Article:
Monday, December 19, 2016

Soul Trainer


A few weeks ago, I shared this month marks my one-year business anniversary and my three year blogiversary. It’s so weird to look back at my old entries. It’s like re-reading old journals. I’m still kind of amazed that I decided to chronicle my life experiences and observations in such a public forum. As I said before, it’s cool to see how things change and remain the same.

I started my blog after a huge life transition. And in the last three years, there have been several more. I’ve written about career, relationships, hurts, and healing. I’ve written as a (hopefully) wise friend, guide, and co-journeyer. I’ve demonstrated how fitness and movement have become my metaphors for overcoming in life. Basically, I feel like I’ve found myself, healed my heart, and discovered purpose in this blog- to promote health and strength from the inside out.

So, when a life coach friend of mine told me one day, “You’re like a soul trainer,” it totally resonated with me. Yes. I suppose I am. And I’m not a counselor-trainer who will just give you the prescription and rattle off book knowledge without having gone through the process myself. If you’ve followed me for a while, you know I have been walking through it all right along with you. It only makes sense then for me to finally settle into a more appropriate blog name. Soul Trainer. Nothing will really change as far as what I write about. I’m just clarifying my focus in a way that captures what I really do. Let us continue to grow together in strength, joy, and wellness.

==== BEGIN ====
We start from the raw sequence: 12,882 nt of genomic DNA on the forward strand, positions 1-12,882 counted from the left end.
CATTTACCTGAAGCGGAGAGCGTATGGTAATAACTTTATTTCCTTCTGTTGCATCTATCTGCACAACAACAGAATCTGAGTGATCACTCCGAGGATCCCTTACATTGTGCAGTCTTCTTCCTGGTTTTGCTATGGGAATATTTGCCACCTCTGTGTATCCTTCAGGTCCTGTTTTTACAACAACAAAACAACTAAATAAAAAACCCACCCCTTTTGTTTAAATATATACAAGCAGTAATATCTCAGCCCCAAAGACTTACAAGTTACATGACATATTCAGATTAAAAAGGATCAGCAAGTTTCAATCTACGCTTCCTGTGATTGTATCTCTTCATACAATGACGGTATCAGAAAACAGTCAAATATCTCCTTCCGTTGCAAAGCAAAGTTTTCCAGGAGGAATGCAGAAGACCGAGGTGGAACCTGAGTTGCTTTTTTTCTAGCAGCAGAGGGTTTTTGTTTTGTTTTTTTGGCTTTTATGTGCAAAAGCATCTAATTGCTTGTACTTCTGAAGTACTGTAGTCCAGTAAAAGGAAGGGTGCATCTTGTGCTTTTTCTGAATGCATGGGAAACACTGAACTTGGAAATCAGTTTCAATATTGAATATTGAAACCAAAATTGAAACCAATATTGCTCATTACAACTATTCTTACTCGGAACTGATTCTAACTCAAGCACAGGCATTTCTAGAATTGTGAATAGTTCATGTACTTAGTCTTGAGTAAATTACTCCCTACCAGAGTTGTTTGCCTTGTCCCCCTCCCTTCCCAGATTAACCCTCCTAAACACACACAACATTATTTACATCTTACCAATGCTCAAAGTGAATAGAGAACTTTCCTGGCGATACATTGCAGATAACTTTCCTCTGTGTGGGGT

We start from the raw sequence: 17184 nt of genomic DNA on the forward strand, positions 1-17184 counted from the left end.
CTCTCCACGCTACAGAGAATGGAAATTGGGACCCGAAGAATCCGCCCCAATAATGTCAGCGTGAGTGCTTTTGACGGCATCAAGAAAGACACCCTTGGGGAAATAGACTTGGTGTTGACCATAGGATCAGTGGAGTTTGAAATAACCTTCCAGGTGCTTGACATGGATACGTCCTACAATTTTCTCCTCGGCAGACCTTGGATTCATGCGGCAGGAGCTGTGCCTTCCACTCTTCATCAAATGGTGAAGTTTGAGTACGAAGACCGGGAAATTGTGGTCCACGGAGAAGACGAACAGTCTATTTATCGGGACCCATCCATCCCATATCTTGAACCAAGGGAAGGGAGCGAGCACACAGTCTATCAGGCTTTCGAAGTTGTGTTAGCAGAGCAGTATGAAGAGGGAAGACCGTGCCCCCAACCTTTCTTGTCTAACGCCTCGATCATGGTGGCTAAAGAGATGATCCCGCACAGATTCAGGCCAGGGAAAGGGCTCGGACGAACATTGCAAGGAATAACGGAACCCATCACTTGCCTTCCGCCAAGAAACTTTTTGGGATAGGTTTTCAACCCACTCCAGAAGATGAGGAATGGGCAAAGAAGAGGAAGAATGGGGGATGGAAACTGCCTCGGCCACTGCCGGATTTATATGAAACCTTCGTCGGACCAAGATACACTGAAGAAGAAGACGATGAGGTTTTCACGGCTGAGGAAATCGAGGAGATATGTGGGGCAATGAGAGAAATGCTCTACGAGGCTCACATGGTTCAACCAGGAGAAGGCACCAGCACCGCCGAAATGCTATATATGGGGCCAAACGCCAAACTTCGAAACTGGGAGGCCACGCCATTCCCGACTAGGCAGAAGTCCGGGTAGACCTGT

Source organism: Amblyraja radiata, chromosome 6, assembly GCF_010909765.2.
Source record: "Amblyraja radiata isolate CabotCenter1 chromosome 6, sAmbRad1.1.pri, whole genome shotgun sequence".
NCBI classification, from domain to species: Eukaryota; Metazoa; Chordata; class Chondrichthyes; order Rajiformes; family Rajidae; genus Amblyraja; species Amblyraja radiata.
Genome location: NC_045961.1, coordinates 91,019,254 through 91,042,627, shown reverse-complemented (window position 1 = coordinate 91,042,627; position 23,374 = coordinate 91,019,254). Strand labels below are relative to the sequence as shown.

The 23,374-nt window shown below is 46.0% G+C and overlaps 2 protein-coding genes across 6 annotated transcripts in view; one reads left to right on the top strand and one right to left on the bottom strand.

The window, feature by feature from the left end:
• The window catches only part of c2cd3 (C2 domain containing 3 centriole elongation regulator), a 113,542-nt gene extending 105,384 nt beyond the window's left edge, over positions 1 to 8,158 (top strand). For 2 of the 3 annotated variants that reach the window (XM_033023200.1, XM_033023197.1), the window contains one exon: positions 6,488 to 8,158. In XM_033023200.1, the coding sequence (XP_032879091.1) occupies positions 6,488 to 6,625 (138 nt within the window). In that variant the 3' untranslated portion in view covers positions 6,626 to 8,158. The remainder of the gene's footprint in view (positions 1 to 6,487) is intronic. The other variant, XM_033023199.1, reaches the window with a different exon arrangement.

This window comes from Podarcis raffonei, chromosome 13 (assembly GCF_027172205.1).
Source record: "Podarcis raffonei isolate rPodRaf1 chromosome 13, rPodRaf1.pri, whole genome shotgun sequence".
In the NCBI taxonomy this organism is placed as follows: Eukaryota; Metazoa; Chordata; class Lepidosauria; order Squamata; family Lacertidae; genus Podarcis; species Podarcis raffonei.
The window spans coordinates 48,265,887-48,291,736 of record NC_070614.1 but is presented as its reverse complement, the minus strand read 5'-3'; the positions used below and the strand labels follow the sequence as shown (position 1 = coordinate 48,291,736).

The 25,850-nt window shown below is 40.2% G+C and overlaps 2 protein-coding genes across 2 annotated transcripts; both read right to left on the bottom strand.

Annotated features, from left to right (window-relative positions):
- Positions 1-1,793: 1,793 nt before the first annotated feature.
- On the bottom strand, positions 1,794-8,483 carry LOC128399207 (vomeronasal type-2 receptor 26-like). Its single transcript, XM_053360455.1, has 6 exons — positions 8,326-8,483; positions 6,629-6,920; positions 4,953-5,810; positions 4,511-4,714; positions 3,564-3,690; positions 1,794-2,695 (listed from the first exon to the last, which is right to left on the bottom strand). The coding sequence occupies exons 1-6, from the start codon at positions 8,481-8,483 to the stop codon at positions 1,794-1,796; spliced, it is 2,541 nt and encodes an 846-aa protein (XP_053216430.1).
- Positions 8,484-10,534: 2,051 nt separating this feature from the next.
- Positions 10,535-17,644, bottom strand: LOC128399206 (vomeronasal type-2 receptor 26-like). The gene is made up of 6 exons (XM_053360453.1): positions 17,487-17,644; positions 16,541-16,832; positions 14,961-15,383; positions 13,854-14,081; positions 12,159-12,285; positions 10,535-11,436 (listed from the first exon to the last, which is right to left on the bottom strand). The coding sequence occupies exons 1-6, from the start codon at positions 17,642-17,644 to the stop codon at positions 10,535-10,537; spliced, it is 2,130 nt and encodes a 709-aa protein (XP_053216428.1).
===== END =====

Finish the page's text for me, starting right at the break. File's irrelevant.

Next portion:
Friday, November 11, 2016

Stay on the mat

Recently I finished reading "Love Warrior," a memoir by Glennon Doyle Melton. In it, she shared personal and relational struggles and the tough work of becoming whole. She wrote with such refreshing transparency. I feel like we could be friends. She shared how healing yoga was for her during a crisis period in her marriage. One day, however, she wandered into a 90 minute hot yoga class by mistake. She had almost made her exit when the instructor greeted her. Now, she was stuck. As everyone went around the room stating their intentions for the practice, you know, stuff like, "I want to be one with myself," or "I want to illuminate love and light," etc., she had something else in mind. When the teacher asked her what she hoped to gain, she kept it 100: "I'm just going to try to get through whatever is about to happen, stay on the mat, and not run out of here." Yep. Totally my kind of woman.

Throughout the rest of her yoga session as well as the book she kept returning to that metaphor. Stay on the mat. It came to mean doing the hard work and not squirming out of it. It meant staying present when tough feelings emerged. It meant remaining grounded in a difficult conversation or emotional moment, rather than checking out, shutting down, or hiding behind your walls. I simultaneously love and hate everything about that. I know intuitively that it's necessary for a healthy relationship with ourselves and others. It's also incredibly uncomfortable and even painful.